Detailing every proposed project would create for lengthy and confusing ballot language, Schlader said. In addition, a bond with so many projects needs to be flexible to allow for the best ability to leverage grant funds at the right time. So, he said, it’s a balancing act between maintaining accountability, without getting too specific.
On Monday, the conservation board will vote on a resolution to establish those percentages — 55 percent for water quality and land protection, 30 percent for parks and 15 percent for trails. The wording can be approved, denied or amended up until that decision, and any resolution by the board has to pass majority approval.
A list of potential projects also has been drafted, which includes nearly 30 water, park and trail projects.
“You can’t list all the projects — that’s one of the difficulties, too — but that’s the reason they put in the accountability provisions so there is that transparency,” Schlader said.
If the bond is approved, the five-member county Conservation Board would identify projects and manage bond funds, with the Board of Supervisors giving final approval.
Goemaat said Conservation Board discussions and supervisors’ meetings are open to the public, barring closed-session circumstances.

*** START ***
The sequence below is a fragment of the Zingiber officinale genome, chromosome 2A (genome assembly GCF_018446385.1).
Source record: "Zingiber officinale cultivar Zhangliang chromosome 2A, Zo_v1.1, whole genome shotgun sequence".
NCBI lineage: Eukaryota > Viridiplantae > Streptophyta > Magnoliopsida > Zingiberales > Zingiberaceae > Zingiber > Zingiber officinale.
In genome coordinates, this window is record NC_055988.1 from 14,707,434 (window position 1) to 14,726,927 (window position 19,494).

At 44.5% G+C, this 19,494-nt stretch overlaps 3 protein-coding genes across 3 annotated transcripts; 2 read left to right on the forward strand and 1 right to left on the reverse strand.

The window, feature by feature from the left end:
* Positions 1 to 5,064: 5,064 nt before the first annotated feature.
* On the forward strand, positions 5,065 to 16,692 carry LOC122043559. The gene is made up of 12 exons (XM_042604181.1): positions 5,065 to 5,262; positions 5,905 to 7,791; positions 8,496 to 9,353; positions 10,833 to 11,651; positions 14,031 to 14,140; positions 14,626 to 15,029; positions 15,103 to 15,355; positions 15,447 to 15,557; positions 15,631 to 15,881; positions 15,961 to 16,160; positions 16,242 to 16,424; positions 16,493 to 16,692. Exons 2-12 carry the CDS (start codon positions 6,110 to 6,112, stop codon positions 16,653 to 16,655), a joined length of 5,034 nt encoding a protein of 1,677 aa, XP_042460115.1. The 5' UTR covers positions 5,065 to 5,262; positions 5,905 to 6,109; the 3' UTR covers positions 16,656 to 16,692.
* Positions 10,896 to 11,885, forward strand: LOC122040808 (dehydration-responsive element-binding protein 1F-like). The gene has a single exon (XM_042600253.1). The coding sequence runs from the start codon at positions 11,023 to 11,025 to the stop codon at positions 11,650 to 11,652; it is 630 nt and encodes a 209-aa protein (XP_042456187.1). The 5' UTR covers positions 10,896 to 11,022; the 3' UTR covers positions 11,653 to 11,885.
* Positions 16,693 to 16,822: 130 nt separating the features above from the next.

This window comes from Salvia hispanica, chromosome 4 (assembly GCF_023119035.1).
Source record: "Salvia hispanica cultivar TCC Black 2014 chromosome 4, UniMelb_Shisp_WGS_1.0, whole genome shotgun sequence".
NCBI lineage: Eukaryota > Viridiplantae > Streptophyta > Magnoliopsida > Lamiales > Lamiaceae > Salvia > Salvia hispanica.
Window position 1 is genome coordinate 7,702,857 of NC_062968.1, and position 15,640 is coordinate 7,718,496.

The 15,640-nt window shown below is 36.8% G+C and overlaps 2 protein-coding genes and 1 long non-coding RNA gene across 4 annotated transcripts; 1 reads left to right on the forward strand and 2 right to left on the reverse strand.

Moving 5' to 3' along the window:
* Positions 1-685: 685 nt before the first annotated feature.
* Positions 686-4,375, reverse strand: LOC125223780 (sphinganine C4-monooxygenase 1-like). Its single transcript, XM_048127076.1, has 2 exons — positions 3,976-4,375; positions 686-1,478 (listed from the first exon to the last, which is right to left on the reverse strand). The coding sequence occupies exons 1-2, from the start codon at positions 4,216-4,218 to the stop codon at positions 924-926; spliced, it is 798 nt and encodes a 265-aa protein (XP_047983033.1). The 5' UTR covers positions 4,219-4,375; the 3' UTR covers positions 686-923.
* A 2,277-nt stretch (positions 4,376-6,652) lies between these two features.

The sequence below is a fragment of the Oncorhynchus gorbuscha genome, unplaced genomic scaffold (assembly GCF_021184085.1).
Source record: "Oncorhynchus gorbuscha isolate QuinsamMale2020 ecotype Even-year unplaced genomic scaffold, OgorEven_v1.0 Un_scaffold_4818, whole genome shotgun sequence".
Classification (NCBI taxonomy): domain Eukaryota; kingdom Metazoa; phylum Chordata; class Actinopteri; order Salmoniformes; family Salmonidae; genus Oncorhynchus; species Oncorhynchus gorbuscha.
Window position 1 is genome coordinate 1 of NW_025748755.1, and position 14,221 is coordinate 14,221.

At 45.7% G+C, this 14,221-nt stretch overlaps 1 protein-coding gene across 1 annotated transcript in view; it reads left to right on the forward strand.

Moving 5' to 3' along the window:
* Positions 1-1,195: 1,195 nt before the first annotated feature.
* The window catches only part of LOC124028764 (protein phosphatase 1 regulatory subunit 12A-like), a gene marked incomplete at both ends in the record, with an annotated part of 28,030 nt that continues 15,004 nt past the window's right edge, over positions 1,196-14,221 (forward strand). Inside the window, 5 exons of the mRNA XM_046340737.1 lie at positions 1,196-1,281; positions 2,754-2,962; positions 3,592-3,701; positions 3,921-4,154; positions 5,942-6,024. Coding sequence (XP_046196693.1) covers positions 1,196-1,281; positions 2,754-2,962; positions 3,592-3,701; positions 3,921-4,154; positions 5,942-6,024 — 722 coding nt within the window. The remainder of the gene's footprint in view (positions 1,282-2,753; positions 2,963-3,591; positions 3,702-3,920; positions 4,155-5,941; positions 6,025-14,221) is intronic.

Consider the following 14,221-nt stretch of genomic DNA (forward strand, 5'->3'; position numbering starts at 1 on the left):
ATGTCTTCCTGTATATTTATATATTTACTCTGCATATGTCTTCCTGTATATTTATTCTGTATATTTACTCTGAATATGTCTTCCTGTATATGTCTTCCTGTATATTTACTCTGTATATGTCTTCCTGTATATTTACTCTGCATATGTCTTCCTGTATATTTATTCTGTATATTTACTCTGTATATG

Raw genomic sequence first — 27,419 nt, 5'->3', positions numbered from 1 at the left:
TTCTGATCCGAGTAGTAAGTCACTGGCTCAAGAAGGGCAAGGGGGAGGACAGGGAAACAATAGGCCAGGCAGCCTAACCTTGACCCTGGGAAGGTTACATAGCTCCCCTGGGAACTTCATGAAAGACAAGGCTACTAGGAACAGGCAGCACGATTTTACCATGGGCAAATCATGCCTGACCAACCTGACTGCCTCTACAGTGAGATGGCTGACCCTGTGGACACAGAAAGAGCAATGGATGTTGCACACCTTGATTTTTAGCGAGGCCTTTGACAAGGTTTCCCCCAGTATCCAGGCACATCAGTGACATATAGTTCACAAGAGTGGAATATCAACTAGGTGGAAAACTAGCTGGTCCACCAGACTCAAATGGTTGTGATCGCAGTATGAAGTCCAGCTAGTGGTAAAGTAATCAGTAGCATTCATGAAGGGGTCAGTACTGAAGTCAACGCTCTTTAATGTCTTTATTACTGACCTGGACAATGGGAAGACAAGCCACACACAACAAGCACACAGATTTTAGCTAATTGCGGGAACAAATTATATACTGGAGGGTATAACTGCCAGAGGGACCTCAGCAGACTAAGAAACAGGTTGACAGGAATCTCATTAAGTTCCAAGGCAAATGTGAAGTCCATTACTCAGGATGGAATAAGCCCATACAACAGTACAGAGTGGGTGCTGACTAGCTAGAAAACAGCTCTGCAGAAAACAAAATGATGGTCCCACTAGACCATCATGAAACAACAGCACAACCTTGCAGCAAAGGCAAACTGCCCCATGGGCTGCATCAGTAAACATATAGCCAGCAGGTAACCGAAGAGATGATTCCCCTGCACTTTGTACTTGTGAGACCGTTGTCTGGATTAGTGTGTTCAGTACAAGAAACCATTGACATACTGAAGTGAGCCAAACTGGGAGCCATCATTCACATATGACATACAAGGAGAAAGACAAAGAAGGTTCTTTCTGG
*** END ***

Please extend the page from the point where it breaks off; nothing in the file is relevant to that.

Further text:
As for the $40 million amount, Goemaat said it was a balancing act between need and public willingness. A public survey earlier this year found 63 percent of Linn County respondents would support such a bond.
“In general, when you get into that $2 a month, $26 to $27 a year, people are willing to support that,” he said. “It’s an investment, but you can get a lot accomplished with relatively minor investment, so it was a combination of need and being attendant to what voters and taxpayers were telling us.”
But Todd, president of Friends of Cedar Lake, said the conservation bond has been a disappointment, and he has concerns — not the least of which because it offers no plans for the very public Cedar Lake restoration effort he leads.